Long haul shanties usually had a simple, regular form: one line of verse followed lines of chorus. During the verses the crew would rest and they when the chorus came they’d pull together, almost like a tug of war. Usually there were two pulls in each chorus, so the tugs happened with everyone singing.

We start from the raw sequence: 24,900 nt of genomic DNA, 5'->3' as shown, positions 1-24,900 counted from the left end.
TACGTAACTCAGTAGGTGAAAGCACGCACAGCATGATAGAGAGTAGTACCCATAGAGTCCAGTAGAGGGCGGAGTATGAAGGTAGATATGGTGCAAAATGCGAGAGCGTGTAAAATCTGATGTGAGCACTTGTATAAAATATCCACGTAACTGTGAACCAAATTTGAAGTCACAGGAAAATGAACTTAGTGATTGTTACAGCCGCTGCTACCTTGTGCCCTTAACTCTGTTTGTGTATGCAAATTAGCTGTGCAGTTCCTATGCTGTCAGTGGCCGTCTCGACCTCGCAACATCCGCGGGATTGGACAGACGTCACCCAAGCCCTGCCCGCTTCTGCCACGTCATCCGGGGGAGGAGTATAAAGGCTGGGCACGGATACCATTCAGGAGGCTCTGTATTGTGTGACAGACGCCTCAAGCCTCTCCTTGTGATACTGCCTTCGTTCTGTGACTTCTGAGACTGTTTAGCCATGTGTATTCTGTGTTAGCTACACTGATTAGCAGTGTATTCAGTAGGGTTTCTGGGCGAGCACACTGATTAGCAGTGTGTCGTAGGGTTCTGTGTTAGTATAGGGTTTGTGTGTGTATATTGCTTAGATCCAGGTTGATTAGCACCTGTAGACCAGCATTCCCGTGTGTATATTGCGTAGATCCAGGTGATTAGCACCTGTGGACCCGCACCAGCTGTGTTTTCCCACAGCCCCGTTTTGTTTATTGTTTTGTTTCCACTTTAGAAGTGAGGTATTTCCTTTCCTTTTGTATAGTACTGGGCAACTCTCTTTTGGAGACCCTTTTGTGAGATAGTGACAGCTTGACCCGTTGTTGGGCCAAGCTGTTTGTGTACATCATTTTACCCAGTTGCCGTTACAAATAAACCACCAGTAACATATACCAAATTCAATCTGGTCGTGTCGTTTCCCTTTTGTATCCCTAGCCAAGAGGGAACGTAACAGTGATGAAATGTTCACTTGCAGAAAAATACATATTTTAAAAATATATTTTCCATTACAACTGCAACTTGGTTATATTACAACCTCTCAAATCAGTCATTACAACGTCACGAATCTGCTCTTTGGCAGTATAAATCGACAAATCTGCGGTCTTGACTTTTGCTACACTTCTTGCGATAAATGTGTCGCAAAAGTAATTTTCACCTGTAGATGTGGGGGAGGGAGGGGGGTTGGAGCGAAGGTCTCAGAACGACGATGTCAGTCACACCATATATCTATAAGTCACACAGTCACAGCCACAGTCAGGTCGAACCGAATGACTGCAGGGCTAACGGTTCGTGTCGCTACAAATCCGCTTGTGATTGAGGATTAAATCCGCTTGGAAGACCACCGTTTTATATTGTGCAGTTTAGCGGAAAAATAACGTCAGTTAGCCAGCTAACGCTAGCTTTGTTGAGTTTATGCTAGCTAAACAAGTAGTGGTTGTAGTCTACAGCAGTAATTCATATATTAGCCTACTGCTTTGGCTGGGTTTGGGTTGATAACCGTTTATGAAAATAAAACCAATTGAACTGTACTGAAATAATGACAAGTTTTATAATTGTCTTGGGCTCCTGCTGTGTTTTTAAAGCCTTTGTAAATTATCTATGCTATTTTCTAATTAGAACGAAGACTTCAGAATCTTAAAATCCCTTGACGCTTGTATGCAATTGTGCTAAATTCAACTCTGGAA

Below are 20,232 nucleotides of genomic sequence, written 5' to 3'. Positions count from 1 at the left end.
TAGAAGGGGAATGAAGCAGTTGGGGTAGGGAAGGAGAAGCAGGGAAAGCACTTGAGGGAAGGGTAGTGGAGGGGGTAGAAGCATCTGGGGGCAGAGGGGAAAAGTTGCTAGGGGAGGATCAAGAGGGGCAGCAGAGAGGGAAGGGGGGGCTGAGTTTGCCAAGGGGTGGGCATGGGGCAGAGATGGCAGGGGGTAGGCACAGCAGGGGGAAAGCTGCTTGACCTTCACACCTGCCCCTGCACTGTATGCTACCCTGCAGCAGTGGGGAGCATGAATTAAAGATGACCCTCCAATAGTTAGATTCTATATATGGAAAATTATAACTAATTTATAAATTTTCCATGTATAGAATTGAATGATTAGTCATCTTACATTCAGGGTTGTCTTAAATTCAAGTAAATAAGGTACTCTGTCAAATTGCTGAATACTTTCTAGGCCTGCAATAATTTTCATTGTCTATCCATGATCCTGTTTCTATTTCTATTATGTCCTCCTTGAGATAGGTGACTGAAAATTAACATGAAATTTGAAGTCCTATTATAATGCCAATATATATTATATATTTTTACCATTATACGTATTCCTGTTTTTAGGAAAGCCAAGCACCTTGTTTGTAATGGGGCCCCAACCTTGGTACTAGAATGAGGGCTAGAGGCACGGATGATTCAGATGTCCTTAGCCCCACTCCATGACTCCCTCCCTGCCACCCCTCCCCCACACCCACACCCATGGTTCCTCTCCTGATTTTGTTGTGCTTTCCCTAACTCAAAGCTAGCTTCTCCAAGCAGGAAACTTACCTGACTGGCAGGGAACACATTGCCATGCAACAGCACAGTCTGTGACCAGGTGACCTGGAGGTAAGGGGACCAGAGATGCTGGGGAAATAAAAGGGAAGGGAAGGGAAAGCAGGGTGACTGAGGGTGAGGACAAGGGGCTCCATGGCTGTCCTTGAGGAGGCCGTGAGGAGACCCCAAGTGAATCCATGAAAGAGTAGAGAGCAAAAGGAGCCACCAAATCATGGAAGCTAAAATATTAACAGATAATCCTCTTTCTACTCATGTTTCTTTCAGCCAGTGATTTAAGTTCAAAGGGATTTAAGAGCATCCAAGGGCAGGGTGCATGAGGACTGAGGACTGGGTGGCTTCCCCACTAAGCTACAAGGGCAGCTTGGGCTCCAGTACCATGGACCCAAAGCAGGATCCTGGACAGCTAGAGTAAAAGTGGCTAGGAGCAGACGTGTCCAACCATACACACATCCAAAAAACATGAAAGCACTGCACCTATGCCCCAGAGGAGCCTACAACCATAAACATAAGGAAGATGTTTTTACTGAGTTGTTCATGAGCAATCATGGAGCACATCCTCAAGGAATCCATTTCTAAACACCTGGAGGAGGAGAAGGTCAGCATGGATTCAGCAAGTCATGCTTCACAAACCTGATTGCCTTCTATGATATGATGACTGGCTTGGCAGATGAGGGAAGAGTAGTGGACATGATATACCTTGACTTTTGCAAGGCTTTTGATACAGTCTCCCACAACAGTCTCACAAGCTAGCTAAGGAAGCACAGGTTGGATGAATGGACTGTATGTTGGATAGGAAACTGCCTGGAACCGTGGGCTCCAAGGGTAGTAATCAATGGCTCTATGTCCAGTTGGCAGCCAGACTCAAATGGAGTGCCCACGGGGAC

These songs went well with jobs like raising the anchor or pumping the bilge that called for steady, continuous pushing or pulling instead of bursts of strength with rests in between. The capstan was a pillar of metal and wood that was mounted on the deck of the whaleship. It had holes around the top into which long poles could be fitted so that it looked a little like a wagon wheel without its rim. The line to the anchor would be attached to the capstan and sailors would turn the capstan by pushing hard against those poles and walking steadily around and around. As the rope wound around the capstan the anchor would be raised.